In my last post, I opined that it was time for Bruins GM Peter Chiarelli to make a change, any change to try and get the team on track.
He missed out on the Ilya Kovalchuk sweeps, which were won by the wily Lou Lamoriello and the New Jersey Devils, who didn't really surrender all that much for the sniper when you get down to it. But even after watching other teams make trades involving some pretty big names in the NHL, it isn't a requirement for Chiarelli to go out and make a big splash necessarily. He just needs to bring in one piece that will one day be part of a winning solution in Boston, but it's important that he take charge and make something happen because the players and the fans look like they're losing hope.
I've said that Andrew Cogliano or Sam Gagner, two pieces of a loser puzzle in Edmonton, might fit that bill. We're talking young players with speed and upside, who just haven't been able to make a difference on the only team that has been more moribund than Boston has since the calendar flipped over to 2010.
Boston's GM has chosen not to act, and tonight, his finest took a 2-0 lead thanks to Mark Recchi and Blake Wheeler, only to melt down for 39 seconds in the middle frame, allowing Glen Metropolit and Roman Hamrlik to tie it.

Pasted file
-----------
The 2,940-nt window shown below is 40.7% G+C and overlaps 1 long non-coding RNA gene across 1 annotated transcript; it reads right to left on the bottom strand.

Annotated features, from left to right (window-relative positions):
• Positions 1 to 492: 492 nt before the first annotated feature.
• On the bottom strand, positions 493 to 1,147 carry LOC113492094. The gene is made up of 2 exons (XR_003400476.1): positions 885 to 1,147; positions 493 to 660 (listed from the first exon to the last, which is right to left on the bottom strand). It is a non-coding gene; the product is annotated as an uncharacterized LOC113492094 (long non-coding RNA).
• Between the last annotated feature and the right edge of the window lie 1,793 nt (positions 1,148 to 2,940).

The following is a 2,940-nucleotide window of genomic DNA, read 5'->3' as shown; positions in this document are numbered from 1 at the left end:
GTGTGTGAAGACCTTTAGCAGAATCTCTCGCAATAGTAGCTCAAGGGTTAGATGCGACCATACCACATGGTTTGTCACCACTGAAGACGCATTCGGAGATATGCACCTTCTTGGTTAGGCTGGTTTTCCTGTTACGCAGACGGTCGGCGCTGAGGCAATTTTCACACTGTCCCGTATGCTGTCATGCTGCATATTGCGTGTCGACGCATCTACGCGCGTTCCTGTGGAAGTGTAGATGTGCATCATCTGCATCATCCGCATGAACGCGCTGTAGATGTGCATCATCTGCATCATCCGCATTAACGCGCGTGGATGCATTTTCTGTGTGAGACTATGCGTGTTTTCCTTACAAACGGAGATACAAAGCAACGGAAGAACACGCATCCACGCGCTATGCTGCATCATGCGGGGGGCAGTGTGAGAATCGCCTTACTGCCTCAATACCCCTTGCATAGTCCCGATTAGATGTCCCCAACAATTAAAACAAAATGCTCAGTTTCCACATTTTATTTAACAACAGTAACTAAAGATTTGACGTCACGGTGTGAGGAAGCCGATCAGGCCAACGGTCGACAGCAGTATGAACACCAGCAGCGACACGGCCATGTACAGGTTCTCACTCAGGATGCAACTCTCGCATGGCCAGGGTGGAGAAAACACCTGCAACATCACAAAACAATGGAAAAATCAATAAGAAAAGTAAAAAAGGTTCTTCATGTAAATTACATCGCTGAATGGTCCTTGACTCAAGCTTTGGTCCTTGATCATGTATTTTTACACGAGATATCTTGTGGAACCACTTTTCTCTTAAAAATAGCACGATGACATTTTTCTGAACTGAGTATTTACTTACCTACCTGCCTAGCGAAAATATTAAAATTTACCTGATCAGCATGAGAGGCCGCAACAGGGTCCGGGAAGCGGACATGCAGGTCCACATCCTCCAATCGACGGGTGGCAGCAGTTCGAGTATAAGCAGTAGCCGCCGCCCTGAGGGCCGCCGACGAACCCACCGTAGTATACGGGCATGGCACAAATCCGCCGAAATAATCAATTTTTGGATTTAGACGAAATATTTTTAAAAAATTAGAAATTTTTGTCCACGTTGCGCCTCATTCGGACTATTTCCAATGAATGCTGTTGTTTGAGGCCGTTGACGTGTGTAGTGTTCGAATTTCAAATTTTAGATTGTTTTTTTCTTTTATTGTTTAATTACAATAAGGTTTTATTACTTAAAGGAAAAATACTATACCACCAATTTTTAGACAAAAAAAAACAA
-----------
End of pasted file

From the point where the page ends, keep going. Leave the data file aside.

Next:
So once again, the Bruins and their fans are looking at a game in which the effort was there, but the finish wasn't Jaroslav Halak played a brilliant game in net, and while Tuukka Rask was very good at the other end, his teammates couldn't bail him out of the 3-2 shootout loss that saw former BC star Brian Gionta deke left, then flip the backhand into the net for the only tally, while Marc Savard was denied by Halak moments later.
Mr. Chiarelli...and, I'll try to put this as delicately as I can here... Your team is a gongshow. If you aren't thinking about selling, then perhaps you might want to start. Your blueprint just isn't working.
The only other thing I can think of to define the moment is something that the great Albert Einstein once said: "Insanity: doing the same thing over and over again and expecting different results."
I've not seen nine consecutive losses by a Boston Bruins team in my lifetime. Not even during the darkest days of the 1997 cellar finish and the Dave Lewis fiasco a decade later. But, this team needs help, and we're looking at the same exact lineup night after night as the losses mount and the points slip away in the standings.
It's Chiarelli's job to figure out who might be able to help them at least get going in a respectable direction and then get it done.